Heavy Medal Mock Newbery Finalist: SHOW ME A SIGN by Ann Clare LeZotte
Introduced by Heavy Medal Award Committee member Aud Hogan:
Due to the publishing backlog caused by COVID, my library’s copy of SHOW ME A SIGN only just arrived the other day, and I am surprised all over again by how much this amazing #OwnVoices author managed to fit into this tidy little package.
To start, LeZotte recreated Mary’s portion of Martha’s Vineyard beautifully. The setting feels authentic, right down to the societal structure and unofficial caste system, where the Irish hired hands were “above” the freedmen and Wampanoag, and the white, “English” settlers were top of the pile. LeZotte also wrote Mary’s narration beautifully. The language feels old-fashioned without being bogged down with phrases that would be incomprehensible to modern readers, and the incorporation of sign language in the dialog is faultlessly accomplished. Between that, and the details of Mary’s everyday life, the reader gets an excellent sense of what Mary’s world is, and her place inside of it. She is a loved member of her tight-knit – but certainly far from perfect – community, and, despite her grief-stricken mother’s sudden distance, a cherished child in a comfortable home.
When Andrew Noble comes, Mary distrusts him almost immediately, picking up on his rudeness to herself and the other Deaf members of the community, but she is still unprepared to be ripped away from everything she’s ever known. The portion of the book where she lives in captivity isn’t particularly graphic, but it is heart-rending. Clever Mary, who loves storytelling, suddenly can’t communicate at all with anyone. She can’t even bathe properly. People are treating her as though she’s less than human, and she can’t really comprehend why. The sudden shift from one world to the other is rather shocking, but that is likely the point. Deaf people in this era were sadly treated with a great deal of ignorance and cruelty, and, since Mary herself had been shielded from this treatment by virtue of where she grew up, she’s never had to cope with it before. It is very easy for readers to put themselves into Mary’s shoes, and to cheer her on as she plots and executes her escape.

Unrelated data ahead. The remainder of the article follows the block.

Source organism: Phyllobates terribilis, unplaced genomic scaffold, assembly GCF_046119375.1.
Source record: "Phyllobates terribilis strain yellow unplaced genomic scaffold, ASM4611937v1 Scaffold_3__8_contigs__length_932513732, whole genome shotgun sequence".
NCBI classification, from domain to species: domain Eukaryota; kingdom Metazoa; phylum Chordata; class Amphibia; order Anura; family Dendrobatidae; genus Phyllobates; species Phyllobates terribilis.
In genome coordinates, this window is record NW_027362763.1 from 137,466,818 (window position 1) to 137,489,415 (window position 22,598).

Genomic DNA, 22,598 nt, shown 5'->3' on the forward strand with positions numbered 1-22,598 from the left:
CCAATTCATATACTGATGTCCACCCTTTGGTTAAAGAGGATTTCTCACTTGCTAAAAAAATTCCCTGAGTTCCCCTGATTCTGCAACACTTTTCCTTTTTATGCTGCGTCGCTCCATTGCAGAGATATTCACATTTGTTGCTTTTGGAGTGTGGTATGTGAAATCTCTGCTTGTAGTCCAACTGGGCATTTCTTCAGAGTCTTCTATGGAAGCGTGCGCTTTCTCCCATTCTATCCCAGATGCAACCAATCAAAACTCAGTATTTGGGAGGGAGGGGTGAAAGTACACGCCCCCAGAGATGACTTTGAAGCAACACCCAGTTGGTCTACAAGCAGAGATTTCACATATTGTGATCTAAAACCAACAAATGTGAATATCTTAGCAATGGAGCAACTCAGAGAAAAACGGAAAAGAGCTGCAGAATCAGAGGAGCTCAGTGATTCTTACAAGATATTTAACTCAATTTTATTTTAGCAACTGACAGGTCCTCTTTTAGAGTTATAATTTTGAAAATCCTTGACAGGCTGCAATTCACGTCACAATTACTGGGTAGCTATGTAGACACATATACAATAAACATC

SHOW ME A SIGN has many strengths, but LeZotte’s ability to capture a time, place, community, and individual in writing definitely make this book distinguished.
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About Steven Engelfried
Steven Engelfried was the Library Services Manager at the Wilsonville Public Library in Oregon until he retired after 35 years as a full-time librarian. He served on the 2010 Newbery committee, chaired the 2013 Newbery Committee, and also served on the 2002 Caldecott committee. You can reach him at firstname.lastname@example.org.
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